In today’s post, we are going to learn how to calculate the absolute value of a number with help from some of the exercises that we have in Smartick.

The absolute value of a whole number coincides with its numerical value without having to think about the sign. It is represented with vertical bars around the number, like this: |x|

For example,|2| represents the absolute value of 2.

To calculate it, it is important to have some familiarity with the representation of integers on a **number line**. So if you would like to review a bit before we continue, I would recommend this previous post explaining how to place numbers on a number line.

It is also necessary to know how to calculate the **opposite value** of a number. It is a number that has the same value but opposite sign. For example:

- The opposite value of 2 is -2
- The opposite value of -2 is 2

###### Now we will look at how to calculate the absolute value of a number

- When it is
**positive**, the result will be the same number. For example, |5| = 5 - When it is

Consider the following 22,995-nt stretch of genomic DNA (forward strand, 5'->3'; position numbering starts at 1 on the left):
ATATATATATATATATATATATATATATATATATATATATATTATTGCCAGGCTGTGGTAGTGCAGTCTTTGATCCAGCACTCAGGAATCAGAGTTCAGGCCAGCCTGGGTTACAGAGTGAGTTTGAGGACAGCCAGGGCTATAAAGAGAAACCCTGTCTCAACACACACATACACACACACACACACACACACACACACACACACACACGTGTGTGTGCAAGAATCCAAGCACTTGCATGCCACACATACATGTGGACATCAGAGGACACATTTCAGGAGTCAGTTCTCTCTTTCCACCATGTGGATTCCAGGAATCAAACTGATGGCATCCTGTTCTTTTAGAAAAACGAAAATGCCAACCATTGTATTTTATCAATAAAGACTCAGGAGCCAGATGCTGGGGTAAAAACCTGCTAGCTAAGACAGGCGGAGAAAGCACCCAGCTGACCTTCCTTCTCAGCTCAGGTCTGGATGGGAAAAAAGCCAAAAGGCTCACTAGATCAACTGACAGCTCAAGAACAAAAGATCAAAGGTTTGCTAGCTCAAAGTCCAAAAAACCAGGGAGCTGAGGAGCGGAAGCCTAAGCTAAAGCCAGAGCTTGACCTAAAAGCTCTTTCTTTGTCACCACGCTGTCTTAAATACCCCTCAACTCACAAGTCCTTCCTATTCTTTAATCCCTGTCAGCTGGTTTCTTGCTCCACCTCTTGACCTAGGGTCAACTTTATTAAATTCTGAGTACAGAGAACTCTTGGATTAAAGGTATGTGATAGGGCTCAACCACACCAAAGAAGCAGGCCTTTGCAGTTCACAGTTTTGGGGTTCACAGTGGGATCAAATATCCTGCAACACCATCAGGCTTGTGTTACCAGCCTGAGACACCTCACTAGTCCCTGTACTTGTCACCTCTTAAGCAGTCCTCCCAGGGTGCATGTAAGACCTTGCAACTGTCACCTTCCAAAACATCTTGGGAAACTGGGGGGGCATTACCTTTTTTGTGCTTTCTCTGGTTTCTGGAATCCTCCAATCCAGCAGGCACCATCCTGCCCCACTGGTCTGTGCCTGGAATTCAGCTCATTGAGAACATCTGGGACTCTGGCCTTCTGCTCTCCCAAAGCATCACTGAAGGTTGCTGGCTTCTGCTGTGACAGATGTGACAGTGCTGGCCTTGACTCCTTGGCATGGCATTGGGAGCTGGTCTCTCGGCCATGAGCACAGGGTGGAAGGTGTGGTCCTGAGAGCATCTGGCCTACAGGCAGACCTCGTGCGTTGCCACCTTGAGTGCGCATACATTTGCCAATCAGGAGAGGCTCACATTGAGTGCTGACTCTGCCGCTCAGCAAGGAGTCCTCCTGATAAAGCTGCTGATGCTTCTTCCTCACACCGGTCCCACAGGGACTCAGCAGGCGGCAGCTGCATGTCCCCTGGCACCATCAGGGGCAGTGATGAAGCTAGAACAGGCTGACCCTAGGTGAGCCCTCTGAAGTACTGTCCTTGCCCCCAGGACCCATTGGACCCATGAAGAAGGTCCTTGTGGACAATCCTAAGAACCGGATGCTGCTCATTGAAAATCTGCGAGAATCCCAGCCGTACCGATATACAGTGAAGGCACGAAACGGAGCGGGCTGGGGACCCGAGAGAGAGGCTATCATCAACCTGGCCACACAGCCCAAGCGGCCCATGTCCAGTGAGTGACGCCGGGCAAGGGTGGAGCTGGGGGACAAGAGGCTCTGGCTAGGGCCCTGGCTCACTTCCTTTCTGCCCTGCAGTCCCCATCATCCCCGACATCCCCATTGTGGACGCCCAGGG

**negative**the result will be the opposite number. For example, |-3| = 3 - When it is
**zero**,|0| = 0

As you can see, it always takes a value greater than or equal to zero.

Furthermore, it represents the **distance from the number 0**. This is easy to see on a number line:

Let’s look at some exercises to practice all of this, you’ll see how easy it is!

###### Easy exercises

The first exercises that we have in Smartick are quite basic. They ask you to calculate the opposite and absolute value, in a written way and then symbolically.

###### Comparison exercises

We also have exercises where you are asked to compare two numbers, one of them being an absolute value.

Since |-9| = 9 and 9 < 27, then |-9| < 27

So we’ll have to select the “<“ option. Isn’t that easy?

###### More difficult comparison exercises

Finally, we are going to look at some exercises where you are asked to compare two numbers, both of which are absolute values.

Since |23| = 23, |-7| = 7 and 23 > 7, then |23| > |-7|

So we’ll have to select the “>” option. It is a bit more difficult but still easy, right?

Did you like these exercises? Don’t forget to let us know in the comments!

And as you know, if you would like to practice with more exercises like these, adapted to your level, login to Smartick and try it for free.

### Learn More:

- Using the Number Line to Compare Fractions
- What Is a Number? Learn to Count up to 9
- Understanding Division with the Help of Geometric Visualization
- Locating Numbers on the Number Line
- Division Exercises Solved Using the Singapore Method

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